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Astana, Kazakhstan • 08 April, 2022 | 17:07

Study in Europe with These 7 Tips from Kazakh DAAD Grant Winner

A must-read guide for all students who want to study abroad

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Gleb Klimenko
Gleb Klimenko

QazMonitor interviewed Aidana Kizatova, a talented 21-year-old student at Abai Kazakh National Pedagogical University (KazNPU). She has recently returned from Heidelberg University of Education where she spent an exciting winter semester. She got there thanks to the DAAD scholarship—a prestigious grant from Germany—and at school, GPA of over 3.90 and years of research serve as testimony. Want to study in Europe just like Aidana? We bring you: an actually useful guide.

Aidana Kizatova
Aidana Kizatova

Research everything. Don't wait until your master's.

“When high school graduates apply to universities in Kazakhstan, they start planning to study abroad only after finishing their bachelor’s for their master’s program. Don’t make this mistake! You must do extensive research way ahead of time. Check what universities your institution has partnership programs with. Don’t blindly trust the name and status of the university [you are applying for your bachelor’s] without checking its opportunities.”

”Many don’t even know that nearly 50% of students at Abai university have a chance to study abroad.”

Look at career opportunities

“I major in two foreign languages, so I can work as a teacher, translator or even a journalist. Personally, I chose KazNPU for their strong foundation in languages. I changed my initial plans to learn French there once I learned how well they teach German and how many opportunities there are to study in Europe. In my freshman year, I fell in love with the German language immediately.”

Aidana Kizatova
Aidana Kizatova

Google your teachers

“Another factor is the faculty. Google the professors who will conduct your courses. When I found out that Tanat Ayapova was teaching at Abai University, my choice became obvious. I have always been a fan of her work. She taught Kazakh in Arizona and wrote so many language course books. Every language history class with her is inspiring.”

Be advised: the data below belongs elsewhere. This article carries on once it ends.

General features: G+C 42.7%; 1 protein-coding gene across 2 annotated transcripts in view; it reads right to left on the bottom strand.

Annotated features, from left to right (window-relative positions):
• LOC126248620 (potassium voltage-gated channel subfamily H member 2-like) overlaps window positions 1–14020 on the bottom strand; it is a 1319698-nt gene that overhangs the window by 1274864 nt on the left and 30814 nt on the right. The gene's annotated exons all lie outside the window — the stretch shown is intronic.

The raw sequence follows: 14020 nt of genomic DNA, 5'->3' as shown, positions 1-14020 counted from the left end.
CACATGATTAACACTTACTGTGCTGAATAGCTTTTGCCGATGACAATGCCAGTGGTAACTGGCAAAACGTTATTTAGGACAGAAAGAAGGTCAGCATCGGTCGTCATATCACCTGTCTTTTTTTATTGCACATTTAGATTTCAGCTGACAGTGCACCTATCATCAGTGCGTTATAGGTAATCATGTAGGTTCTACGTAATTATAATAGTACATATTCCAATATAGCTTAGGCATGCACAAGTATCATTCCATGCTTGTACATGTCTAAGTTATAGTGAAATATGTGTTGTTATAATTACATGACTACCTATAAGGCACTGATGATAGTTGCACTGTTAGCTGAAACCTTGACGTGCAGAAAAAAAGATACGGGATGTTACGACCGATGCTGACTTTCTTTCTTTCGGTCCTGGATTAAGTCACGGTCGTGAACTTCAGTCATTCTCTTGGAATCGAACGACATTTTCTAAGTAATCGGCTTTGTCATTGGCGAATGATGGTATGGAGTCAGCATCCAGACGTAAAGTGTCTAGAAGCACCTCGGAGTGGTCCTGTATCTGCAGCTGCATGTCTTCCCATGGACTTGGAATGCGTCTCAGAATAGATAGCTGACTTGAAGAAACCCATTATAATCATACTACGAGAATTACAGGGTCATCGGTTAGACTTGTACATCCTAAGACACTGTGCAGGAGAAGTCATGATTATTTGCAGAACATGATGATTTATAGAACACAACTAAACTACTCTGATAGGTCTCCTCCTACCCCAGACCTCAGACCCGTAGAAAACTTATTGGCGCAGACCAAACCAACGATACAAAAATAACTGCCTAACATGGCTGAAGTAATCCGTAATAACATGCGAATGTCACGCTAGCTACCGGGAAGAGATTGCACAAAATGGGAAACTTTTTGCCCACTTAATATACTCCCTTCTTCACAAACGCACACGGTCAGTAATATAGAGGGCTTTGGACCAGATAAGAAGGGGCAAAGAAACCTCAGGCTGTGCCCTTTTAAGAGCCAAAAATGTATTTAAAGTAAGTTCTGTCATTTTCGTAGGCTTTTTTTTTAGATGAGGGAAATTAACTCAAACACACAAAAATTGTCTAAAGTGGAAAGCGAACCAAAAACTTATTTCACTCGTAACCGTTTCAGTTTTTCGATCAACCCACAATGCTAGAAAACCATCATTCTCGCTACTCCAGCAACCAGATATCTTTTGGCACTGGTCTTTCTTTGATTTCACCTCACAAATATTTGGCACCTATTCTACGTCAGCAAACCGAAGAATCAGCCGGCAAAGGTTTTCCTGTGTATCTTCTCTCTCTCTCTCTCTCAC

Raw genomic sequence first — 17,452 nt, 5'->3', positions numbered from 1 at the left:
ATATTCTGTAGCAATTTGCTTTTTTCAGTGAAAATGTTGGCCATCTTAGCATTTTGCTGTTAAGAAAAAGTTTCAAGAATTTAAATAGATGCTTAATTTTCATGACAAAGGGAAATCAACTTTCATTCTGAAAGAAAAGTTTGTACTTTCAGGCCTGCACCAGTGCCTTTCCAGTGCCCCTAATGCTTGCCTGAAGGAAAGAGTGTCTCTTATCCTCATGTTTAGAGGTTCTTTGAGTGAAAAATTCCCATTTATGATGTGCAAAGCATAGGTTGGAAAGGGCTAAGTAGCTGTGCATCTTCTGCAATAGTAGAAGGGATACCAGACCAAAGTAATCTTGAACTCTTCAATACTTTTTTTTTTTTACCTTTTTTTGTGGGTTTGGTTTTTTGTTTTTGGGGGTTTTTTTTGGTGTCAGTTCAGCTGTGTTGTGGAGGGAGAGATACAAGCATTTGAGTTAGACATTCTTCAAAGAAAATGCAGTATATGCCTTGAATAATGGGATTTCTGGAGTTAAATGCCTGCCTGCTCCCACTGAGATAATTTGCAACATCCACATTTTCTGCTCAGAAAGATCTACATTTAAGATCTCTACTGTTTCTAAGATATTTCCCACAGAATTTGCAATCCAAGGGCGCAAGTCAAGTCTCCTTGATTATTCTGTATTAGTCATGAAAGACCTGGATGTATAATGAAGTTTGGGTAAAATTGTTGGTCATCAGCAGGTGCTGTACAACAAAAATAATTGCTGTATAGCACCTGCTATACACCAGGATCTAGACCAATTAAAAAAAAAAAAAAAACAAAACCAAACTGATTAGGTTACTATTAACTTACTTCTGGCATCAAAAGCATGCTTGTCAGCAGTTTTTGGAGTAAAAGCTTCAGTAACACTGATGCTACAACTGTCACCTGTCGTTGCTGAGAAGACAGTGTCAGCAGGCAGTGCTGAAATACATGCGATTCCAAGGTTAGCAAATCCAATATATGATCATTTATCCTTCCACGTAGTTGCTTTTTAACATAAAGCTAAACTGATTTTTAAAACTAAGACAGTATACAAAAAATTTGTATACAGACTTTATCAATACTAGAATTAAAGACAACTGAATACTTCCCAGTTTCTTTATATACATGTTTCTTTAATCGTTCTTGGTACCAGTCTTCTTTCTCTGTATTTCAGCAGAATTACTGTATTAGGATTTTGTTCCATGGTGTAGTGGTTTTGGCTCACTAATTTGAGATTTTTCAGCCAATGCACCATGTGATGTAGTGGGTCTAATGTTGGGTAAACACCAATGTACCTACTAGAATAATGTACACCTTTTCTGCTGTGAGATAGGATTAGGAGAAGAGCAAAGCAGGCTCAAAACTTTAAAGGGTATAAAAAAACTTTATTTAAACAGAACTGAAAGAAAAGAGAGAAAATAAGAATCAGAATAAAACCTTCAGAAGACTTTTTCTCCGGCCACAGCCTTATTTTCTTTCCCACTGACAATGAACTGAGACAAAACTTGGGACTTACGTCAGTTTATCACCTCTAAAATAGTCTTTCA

Say no to useless certificates

“Instead of hoarding useless certificates, ask you international office what will guarantee you a scholarship. This was how I got the DAAD grant. My motivation letter only included recognized projects and papers. I tried to demonstrate my critical thinking skills – Europe values them the most. You should take part in scientific competitions on regional and international levels. I started participating in them from grade five, and now the hard work paid off.”

“So many students take part in competitions and research projects that do not have any value to their goal.“

Aidana Kizatova
Aidana Kizatova

Don’t be a sheep in the herd. Make your own friends.

“In Kazakhstan, you are always in the same group. First, at school, then at college or university: your friendship is built on proximity. In Germany, there is a different group of people for each course you take since students get to choose their desired subjects, so you can make friends based on common interests.

I was surrounded by highly motivated students. It struck me when once at a party I mentioned I had a deadline for an assignment and my friends kicked me out of the room. They said half-jokingly: ‘don’t come back until you have finished your work’. Everyone is responsible and takes studies seriously.”

Travel: get the most out of your scholarship

“[In Europe], you can easily travel to other countries without breaking your budget. I visited 15 cities in eight countries during such a short period of time. My scholarship from the German government was 5500 euros for five months, which included dormitory, catering, medical insurance, and return flight to Kazakhstan."

"During the break, we organized a group trip to France, Czech Republic, and Poland. I achieved my lifelong dream of celebrating New Year in Paris. I also visited Spain with two girls from Kazakhstan who also had the DAAD grant. Can you imagine paying only 5000 tenge for a one-way ticket? Yet, the most memorable experience was when I went to Switzerland and Italy on my own. I spent around 200 euros on a 4-day bus trip.”

Aidana Kizatova
Aidana Kizatova

Do your job well

“In Germany, nobody will make a big deal out of you giving a 100% in your work. It is expected—everyone does it. Students do not even think about missing deadlines or plagiarizing. To get credit for your assignments, you must present your view and perspective on the topic you’ve learnt. Personal contribution and effort all the time. I follow this rule as a teacher of English preparing for lessons with my students. If I don’t devote my time and resources to make the lessons engaging and lively, then what is the point of such work?”

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